It’s no secret that I’m a major Rihanna fangirl, but I think this video has taken me beyond normal fandom into the realm of pseudo-creepy infatuation. I’ve watched it about twenty times in the past couple days and it continues to, for lack of a better word, thrill me. There’s an unexpected beauty in the imagery–the tiny diamonds spilling out of a rolled joint, the pair of horses running free through a gorgeous valley, the ardent grip of tattooed hands slipping from each other–that belies the danger of love that feels like a drug. “Diamonds” reminds me of “We Found Love,” but where the latter seemed to acknowledge that such a love is a double-edged sword, the former seems to revel only in the beauty, the feeling in the moment that you’re alive and that nothing can surpass that high. I continued to be impressed by the trend of pop stars releasing music videos that are cinematic to the degree of high art, employing gorgeous cinematography and a focus on nuanced details that speak volumes without saying a word, and “Diamonds” is a great example of that.
I stumbled across a photo essay on Mother Jones a couple days ago that took my breath away: photographs of children around the world and their bedrooms. James Mollison began this project as a way to engage the issue of children’s rights, and over the course of a few years, he had a collection of photographs of children, aged seven to fourteen, and their rooms that spanned 18 different countries and a diverse range of cultures and socio-economic statuses. His stunning and unsentimental photo series is now collected in a book titled “Where Children Sleep.” Of the project, Mollison says:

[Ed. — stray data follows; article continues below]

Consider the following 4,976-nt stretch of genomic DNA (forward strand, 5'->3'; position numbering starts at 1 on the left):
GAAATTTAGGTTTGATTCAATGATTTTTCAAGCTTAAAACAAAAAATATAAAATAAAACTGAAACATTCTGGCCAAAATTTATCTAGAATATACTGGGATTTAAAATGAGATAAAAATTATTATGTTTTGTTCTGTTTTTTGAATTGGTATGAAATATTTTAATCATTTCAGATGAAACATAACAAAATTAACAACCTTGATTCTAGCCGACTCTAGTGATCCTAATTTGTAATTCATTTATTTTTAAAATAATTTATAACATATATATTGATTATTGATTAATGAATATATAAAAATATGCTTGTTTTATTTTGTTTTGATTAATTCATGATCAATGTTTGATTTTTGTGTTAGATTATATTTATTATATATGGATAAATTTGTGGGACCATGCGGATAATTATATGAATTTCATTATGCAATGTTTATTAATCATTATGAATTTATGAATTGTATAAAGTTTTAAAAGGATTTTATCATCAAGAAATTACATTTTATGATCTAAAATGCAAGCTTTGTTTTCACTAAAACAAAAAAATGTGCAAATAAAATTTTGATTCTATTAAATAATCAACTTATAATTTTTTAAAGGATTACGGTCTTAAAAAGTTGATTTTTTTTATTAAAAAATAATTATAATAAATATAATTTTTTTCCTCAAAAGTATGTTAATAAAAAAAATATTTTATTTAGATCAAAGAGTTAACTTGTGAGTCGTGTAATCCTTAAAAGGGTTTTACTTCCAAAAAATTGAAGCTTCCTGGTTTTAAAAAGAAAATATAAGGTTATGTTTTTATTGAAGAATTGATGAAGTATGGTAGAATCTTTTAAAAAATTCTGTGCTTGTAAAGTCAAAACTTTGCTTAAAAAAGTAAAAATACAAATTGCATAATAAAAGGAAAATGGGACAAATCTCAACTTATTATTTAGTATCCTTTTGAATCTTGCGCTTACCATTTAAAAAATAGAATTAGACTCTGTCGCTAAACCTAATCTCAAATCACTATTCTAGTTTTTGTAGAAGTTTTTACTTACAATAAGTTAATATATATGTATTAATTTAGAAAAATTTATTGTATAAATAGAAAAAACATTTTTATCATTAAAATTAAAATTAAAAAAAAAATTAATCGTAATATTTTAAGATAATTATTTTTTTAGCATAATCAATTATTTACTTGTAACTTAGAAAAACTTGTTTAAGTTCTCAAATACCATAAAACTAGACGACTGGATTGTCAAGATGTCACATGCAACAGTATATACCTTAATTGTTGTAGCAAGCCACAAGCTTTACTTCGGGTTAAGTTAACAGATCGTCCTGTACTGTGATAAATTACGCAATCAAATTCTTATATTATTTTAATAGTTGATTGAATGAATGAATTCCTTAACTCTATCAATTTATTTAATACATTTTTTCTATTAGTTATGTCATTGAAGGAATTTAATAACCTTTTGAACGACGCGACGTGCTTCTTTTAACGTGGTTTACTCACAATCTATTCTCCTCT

“I found myself thinking about my bedroom: how significant it was during my childhood, and how it reflected what I had and who I was. It occurred to me that a way to address some of the complex situations and social issues affecting children would be to look at the bedrooms of children in all kinds of different circumstances. From the start, I didn’t want it just to be about ‘needy children’ in the developing world, but rather something more inclusive, about children from all types of situations. It seemed to make sense to photograph the children themselves, too, but separately from their bedrooms, using a neutral background. My thinking was that the bedroom pictures would be inscribed with the children’s material and cultural circumstances, the details that inevitably mark people apart from each other, while the children themselves would appear in the set of portraits as individuals, as equals, just as children.”
As a child my bedroom was a personalized sanctuary to me, and even now as an adult, I continue to regard my bedroom as a space that represents who I am as an individual. I don’t have the same posters of Hanson that I had on my wall as a tween in Michigan, but every detail of my room has been carefully curated to reflect my personality and project an aesthetic that’s in keeping with my identity, or at least the identity that I choose to present. It’s fascinating and sobering to observe how much that is not the case for most children around the world, and to put the idea that, as Mother Jones puts it, “wherever a child lies down at night is not so much a retreat from as a reflection of the world outside” in perspective.
To see more of James Mollison’s photos from “Where Children Sleep,” click here.